January 24th, 2008
Joshua Porter (formerly of UIE, but now doing great work on his own at Bokardo Design) recently described much of the latest online debate about the need to develop personas when designing. Josh got a lot of things right, but he got one thing very, very wrong. And, unfortunately, he bases a lot of his argument on that one thing.
Josh said this:
But while all of this arguing is going on, nobody is really defining what personas are. This, of course, is a big part of the problem. What most definitions don’t say is that personas are a document. They might be a poster, a word file, or a PDF. But they are a document that represents an archetypical person that is passed around design teams. Ok, just wanted to make that clear.
Personas are not a document. Persona descriptions can be a document (or a movie or any other practical rendering). But, those are just renderings of what happened during the persona creation process.
Here’s the way to think of it:
Personas are to Persona Descriptions as Vacations are to Souvenir Picture Albums.
While people who didn’t go on the vacation can look through the album and think, “Boy, that must’ve been fun,” they’ll never get the full experience of what the actual vacation experience was. The album is just a remnant.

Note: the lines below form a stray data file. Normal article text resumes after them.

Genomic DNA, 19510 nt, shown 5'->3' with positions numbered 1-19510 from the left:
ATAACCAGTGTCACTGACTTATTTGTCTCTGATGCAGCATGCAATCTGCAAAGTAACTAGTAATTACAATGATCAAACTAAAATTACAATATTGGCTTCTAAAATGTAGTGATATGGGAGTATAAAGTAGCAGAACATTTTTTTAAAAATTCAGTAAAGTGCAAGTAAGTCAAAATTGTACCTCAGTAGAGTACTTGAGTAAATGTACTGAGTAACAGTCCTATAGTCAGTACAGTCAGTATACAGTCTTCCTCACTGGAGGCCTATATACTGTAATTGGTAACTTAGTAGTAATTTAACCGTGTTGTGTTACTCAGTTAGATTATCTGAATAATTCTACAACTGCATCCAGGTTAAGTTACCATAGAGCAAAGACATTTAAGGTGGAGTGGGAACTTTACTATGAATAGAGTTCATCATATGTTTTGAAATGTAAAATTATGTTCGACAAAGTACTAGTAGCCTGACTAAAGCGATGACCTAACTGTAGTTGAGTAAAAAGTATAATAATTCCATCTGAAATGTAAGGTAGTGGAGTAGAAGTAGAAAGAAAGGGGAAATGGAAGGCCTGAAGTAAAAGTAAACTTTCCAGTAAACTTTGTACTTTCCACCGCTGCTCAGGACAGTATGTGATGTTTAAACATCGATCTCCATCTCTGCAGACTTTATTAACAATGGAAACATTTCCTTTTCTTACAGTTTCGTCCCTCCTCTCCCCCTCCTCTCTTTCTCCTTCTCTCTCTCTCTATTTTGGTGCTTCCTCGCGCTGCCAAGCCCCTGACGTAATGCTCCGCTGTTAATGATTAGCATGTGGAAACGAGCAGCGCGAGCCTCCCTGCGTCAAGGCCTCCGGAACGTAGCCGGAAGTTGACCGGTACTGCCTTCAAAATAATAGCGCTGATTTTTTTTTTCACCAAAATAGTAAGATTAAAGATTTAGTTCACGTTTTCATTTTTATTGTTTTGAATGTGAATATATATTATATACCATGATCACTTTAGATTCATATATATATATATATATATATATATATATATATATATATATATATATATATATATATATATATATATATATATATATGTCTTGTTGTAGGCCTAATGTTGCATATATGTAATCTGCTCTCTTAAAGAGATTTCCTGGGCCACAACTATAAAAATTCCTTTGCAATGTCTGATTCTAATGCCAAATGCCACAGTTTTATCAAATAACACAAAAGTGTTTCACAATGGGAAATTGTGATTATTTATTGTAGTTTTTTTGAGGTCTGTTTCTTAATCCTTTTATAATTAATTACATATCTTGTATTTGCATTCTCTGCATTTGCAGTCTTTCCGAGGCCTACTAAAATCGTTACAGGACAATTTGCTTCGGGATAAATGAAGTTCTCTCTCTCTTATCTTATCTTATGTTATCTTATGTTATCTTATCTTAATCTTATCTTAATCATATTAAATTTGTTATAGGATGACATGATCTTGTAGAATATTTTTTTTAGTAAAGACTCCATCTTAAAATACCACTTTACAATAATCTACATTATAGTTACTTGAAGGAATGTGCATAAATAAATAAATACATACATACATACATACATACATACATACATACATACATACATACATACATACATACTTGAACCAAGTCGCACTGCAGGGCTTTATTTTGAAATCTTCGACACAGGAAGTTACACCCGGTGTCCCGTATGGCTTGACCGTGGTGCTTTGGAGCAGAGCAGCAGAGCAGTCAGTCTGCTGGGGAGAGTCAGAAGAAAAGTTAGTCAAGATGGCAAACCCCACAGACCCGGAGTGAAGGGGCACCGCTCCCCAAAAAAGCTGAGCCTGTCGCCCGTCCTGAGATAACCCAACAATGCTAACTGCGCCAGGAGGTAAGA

In the UX community, many folks are now saying, “I’ve looked at these documents and they just don’t do anything for me. I don’t think personas are valuable.” Unfortunately, they are judging the value of creating and using robust personas based on the quality of the paper deliverable. If the vacation pictures aren’t compelling, did the vacation itself suck?
To be fair, I think there could be a lot of improvement in the ways people document their personas. Todd Zaki Warfel, over at MessageFirst has some interesting diagrams, though he admits they take a bit of explanation.
Todd Zaki Warfel’s persona description with his Persona DNA chart
Stuart Karten’s ModeMapping deliverables
However, these are just the final souvenirs, after the team has gained the real value. That value comes when the team visits and observes their target audience, absorbs and discusses their observations, and reduces the chaos into patterns, which then become the personas.
What’s in the team’s head, as they are designing, is what will make a difference in the final design. The persona descriptions are just there to remind everyone what happened.
If you’re amongst those who insist on judging the value of personas on their descriptions, I suggest you cancel your next vacation and just order one of these gift boxes. I’m sure you’ll find it just as valuable as the vacation itself.Tweet